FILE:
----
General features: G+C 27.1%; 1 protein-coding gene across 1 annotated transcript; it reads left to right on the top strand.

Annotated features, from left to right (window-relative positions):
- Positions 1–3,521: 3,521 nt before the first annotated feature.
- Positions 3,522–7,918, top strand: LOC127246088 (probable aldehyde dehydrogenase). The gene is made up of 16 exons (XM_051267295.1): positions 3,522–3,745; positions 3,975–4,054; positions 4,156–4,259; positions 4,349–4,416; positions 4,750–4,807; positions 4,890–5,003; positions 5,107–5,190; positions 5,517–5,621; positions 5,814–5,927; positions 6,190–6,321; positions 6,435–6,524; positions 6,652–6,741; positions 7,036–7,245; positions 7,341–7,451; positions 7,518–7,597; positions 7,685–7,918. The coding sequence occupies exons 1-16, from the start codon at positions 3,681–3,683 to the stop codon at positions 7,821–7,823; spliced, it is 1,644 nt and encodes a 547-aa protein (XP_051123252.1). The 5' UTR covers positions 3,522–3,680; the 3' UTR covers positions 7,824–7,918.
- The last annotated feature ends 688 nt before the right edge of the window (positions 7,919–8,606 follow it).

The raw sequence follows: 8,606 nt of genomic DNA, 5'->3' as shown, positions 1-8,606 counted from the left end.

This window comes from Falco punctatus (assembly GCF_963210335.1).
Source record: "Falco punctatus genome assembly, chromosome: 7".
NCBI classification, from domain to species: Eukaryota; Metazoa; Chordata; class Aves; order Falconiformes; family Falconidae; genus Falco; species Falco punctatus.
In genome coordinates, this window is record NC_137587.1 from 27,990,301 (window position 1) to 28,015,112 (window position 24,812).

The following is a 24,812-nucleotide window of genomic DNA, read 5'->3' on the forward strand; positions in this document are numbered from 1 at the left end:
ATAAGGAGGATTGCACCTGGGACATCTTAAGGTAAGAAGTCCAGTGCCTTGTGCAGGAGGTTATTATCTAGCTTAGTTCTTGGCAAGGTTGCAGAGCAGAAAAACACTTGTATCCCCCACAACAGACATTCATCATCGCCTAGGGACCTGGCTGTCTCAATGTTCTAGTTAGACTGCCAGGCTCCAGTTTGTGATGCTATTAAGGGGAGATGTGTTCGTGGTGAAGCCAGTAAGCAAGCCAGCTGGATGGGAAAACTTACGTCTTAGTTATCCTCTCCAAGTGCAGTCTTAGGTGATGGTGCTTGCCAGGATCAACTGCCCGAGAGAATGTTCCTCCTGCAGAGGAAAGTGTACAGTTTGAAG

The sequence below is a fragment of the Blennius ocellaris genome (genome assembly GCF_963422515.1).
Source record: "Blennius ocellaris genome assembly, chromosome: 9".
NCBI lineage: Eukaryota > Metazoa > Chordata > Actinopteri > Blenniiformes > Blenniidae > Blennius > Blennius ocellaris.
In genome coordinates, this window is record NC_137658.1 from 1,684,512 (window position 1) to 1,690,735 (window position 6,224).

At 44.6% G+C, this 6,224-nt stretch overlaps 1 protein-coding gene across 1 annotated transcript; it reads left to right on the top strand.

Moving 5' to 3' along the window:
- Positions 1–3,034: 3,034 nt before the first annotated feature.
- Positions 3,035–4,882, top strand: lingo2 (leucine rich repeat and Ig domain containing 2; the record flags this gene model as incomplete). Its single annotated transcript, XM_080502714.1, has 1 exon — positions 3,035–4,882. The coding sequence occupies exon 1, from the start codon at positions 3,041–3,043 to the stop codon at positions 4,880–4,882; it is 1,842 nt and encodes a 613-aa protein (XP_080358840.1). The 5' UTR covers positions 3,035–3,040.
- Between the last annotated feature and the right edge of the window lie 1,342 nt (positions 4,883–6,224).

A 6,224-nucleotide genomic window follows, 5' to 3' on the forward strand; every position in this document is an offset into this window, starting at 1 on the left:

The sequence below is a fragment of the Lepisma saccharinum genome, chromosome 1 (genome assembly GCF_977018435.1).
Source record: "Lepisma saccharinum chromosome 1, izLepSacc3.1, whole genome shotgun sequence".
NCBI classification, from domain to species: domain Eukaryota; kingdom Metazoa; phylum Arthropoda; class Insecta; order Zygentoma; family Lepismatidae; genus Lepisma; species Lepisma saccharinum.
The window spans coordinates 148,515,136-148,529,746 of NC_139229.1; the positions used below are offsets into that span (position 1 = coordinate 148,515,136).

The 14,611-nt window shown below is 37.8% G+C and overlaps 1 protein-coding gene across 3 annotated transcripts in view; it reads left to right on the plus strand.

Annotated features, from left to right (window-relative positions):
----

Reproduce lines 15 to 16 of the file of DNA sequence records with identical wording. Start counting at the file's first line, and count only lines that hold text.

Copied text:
NCBI lineage: Eukaryota > Metazoa > Chordata > Actinopteri > Blenniiformes > Blenniidae > Blennius > Blennius ocellaris.
In genome coordinates, this window is record NC_137658.1 from 1,684,512 (window position 1) to 1,690,735 (window position 6,224).